The Church front as it is today
The church was founded in 1693, during the reign of William and Mary, and now in 2016 will be 323 years old. It has been at its present location in Charnwood Road since 7th May 1834 when the new chapel building was opened. We celebrate our Church Anniversary on the 2nd Sunday in May.
Charnwood Road Baptist Church has an interesting history and the following mentions some of the milestones in that history.There was no other Baptist Church for miles around. Shepshed was one of 3 or 4 places in Leicestershire which first took advantage of what was called the Act of Toleration passed in 1688 by William III. The county contains only three other Baptist churches that are older than the Charnwood Road church – Sutton-in-the-Elms, founded in 1650; Friar Lane, Leicester, 1665; and Arnsby, 1667. There was no Baptist Church at all in Loughborough till 1815.
The Church dates back to the days when it required some courage to be a Non-Conformist. We should not be surprised to hear that although the Baptist Church was not formed until 1693 there had been Baptists worshipping in secret long before that in Shepshed and Rempstone - worshipping in surrounding woods, as did many other English Baptists in the days of persecution. Not till the Toleration Act of 1688 had been working for 5 years did they deem it safe to profess their faith openly.
The Baptists in the Shepshed and Rempstone areas joined together in 1693 and for a time the community met for worship in the front parlour of one of the members, Mr Harris, in Antills Lane which became known as Meeting Lane. In 1705 there were 160 conformists and 50 dissenters and 200 families in village.
Click here for a list of the Pastors of Charnwood Road Baptist Church from 1693 to the present day, unfortunately we do not have any pictures of the first few ministers nor is there a lot known about them.
The first pastor was the Rev Joel Stretton, who resided at Denton, near Grantham. This was a great undertaking as he had to travel backwards and forwards. It is not recorded when he started as pastor but the Baptist cause so flourished under his more frequent preaching that they needed larger accommodation than Mr Harris’ front parlour could provide. The first Meeting House was erected in 1717- in Chapel Street (or Meeting Lane as it was called at that time). There was a graveyard and a ministers house. Four of the ministers were buried in Chapel street graveyard:-
1. Rev. J Martin 1765 - resigned 1773 2. Rev. W Guy 1773 d.1783
3. Rev. R Mills 1784 – 1814 4. Rev. S Peters 1816 – 1827
Views of the old meeting house & graveyard in Chapel Street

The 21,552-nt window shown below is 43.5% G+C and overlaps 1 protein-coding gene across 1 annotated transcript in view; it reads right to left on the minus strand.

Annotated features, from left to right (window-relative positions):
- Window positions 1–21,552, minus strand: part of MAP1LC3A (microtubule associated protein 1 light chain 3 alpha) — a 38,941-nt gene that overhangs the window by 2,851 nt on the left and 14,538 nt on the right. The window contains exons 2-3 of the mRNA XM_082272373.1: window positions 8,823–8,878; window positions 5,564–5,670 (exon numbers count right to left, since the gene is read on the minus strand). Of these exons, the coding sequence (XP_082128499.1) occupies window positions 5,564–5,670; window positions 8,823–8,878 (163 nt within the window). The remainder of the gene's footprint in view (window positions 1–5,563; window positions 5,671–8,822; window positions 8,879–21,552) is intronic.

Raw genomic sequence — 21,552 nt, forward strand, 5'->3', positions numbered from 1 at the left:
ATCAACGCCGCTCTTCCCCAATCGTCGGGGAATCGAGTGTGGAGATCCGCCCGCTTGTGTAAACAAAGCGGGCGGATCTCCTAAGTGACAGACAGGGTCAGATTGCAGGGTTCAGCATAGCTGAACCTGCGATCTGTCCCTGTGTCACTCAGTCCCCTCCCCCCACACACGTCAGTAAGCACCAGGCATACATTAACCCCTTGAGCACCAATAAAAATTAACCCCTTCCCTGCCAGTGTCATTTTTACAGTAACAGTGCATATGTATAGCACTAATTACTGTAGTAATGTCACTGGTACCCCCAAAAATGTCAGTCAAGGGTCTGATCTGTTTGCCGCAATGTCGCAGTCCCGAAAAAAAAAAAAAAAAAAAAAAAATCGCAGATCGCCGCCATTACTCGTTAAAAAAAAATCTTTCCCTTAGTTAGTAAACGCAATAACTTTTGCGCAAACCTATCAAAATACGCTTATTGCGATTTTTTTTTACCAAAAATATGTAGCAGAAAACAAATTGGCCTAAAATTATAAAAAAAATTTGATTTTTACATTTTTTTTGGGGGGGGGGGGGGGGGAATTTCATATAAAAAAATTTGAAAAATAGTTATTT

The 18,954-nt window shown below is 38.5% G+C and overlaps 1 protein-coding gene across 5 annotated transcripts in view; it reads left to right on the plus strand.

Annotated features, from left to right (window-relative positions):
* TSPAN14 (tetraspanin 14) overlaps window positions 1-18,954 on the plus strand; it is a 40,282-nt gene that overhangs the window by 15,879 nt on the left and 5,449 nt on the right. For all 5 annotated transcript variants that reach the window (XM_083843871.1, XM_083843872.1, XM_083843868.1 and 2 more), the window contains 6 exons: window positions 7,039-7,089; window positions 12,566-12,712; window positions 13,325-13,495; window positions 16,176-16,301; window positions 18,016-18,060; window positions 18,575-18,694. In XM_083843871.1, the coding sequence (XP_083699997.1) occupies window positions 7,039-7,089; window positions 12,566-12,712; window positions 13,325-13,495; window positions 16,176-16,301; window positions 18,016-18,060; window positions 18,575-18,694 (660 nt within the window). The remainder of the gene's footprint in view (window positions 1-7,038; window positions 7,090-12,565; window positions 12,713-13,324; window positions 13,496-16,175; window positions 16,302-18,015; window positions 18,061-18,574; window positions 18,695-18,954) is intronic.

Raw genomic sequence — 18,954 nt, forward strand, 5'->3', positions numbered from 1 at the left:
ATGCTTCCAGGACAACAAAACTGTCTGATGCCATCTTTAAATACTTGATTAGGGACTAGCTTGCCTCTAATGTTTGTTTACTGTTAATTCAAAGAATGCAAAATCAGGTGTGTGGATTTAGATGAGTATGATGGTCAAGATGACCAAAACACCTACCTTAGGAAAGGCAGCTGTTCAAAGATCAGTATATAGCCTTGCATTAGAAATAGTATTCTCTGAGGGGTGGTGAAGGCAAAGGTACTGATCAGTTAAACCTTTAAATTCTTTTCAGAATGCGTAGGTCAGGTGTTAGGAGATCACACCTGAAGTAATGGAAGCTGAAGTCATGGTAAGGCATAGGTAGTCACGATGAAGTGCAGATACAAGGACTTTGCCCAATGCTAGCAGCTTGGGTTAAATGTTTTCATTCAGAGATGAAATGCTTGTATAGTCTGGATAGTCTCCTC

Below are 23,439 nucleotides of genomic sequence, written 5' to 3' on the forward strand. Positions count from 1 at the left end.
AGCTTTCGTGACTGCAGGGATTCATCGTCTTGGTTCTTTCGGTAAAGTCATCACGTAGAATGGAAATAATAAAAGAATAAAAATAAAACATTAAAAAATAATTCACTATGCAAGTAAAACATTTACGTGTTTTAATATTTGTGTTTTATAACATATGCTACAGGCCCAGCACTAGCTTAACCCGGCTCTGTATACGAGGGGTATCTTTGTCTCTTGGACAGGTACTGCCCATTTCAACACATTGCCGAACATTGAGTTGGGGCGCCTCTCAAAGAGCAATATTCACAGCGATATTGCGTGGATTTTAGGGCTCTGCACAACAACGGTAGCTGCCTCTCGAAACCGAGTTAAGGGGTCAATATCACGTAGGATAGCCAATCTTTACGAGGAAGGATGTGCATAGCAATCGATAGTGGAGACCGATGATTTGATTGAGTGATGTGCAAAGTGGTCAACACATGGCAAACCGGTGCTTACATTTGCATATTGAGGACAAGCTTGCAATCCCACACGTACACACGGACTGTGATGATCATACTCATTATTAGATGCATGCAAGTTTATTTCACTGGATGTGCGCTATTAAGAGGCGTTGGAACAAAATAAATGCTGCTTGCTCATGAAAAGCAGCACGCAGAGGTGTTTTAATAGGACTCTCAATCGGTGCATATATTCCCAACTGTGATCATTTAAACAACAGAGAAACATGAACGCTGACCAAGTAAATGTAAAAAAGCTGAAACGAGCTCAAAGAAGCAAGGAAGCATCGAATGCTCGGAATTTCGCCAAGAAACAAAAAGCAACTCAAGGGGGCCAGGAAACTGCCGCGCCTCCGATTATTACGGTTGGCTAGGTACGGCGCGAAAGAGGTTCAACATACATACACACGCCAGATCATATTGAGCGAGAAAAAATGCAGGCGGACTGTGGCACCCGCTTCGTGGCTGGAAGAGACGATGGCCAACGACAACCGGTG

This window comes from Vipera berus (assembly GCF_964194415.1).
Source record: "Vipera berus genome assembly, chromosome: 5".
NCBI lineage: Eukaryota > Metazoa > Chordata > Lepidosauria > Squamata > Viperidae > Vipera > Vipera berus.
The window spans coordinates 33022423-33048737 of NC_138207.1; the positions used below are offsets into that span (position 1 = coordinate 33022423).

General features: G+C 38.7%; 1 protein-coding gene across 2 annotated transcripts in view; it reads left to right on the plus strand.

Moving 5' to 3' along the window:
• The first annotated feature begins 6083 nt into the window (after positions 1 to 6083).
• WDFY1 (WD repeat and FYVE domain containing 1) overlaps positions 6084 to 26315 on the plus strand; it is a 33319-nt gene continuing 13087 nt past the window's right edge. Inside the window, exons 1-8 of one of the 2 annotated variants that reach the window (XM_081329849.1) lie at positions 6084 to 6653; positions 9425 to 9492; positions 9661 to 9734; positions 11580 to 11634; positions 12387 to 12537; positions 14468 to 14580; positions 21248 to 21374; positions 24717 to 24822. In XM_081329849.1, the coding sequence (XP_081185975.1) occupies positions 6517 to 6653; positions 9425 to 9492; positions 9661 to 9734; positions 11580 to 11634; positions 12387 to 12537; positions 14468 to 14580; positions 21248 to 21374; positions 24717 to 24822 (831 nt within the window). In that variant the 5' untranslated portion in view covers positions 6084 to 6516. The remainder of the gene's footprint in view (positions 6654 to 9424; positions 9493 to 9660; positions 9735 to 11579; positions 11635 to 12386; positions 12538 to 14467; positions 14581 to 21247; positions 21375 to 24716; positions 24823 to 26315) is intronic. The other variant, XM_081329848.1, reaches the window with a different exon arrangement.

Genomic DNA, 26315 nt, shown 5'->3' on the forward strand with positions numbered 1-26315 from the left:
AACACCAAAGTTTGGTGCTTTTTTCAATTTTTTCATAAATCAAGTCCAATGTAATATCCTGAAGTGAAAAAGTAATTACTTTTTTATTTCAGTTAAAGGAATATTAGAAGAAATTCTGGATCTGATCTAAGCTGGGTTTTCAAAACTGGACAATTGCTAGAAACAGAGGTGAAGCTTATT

In 1727 Mr William Christian of Markfield was invited to become co-pastor, because Rev Stretton lived so far away and a more regular ministry, with more pastoral care, was felt to be essential. Soon after this Rev Stretton moved to Foxton and Mr Christian became the sole pastor. At the time of his sudden death on 1st January 1765 the members of the church numbered 37.
In April 1765 Rev. John Martin, of Kimboulton, Huntingdonshire, was asked to supply the pulpit “with a view” for a probationary period of 12 months following the sudden death of Rev W Christian. He received at the end of that time a definite call to the pastorate. In the following year it was found necessary to enlarge the Meeting House; the number of members then on the roll was 48. During the alterations, services were held in the “Presbyterian” Meeting House. It is unfortunate that no trace nor history of this place of worship can anywhere be found . Silence reigns over the years from 1767 to 1773 when Rev Martin resigned and left the neighbourhood.
The church was not long without a pastor, for in the same year,1773, the Rev William Guy accepted the office. Here unfortunately, we have another long spell of quiet. However, in the following year on Thursday 17th October no less than 42 persons were baptised by Rev. Guy in the Meeting Yard, at Sheepshead, and added to the Church. As one of the preachers there observed - 42 persons baptised in 55 minutes!! In 1783, the church was once more without a minister, the Rev. William Guy having died after a pastorate extending over 10 years.
In March 1784 Rev. Robert Mills received a request to serve the church for a year, “after which time a further union may be arranged.” The result of Rev Mills’ visit was a successful ministry that lasted for over 30 years. Rev Roberts, aged about 60, married Miss Ward, also of this village, in her 17th year. She possessed a fortune of £1000 with every accomplishment to make them happy. At Rev. Mills’ decease, in 1814, 276 members had been received into the church, Rev Mills himself receiving 130 of that number.
During his 30 years of Ministry (1784-1814) three brothers, Joseph, William and Benjamin Christian became members of the church, all of them being subsequently elected to the office of deacon, holding that position for over 50 years. They travelled from Markfield for each service.
For more of our History click on the links below
This was taken in the Manse garden but when? Do you know any of the people?
The following was taken on a ladies Outing but again we don't know when?
We do however have some of the names of the folk on the photo! If you know any of the names we haven't got please contact us. We would love to hear from you.
IN THE COACH (left to right)
Mrs Swain, Gwenda Swain, Elsie Briers, Mrs Davie, Mrs Atkin, -?-, Olive Hillier, Mrs Davie, Mrs Briers, Mrs G E Peat
OUTSIDE THE COACH (left to right)
Harry Potter, Ann Hillier, Mrs Rose, Lizzie Thurman, Mrs Danvers, Mrs Jordan, Mrs Green & -?- (daughters of Mrs Jordan), Mrs Belcher, -?-, Granville Lester, Mrs Lester, Mrs Berrisford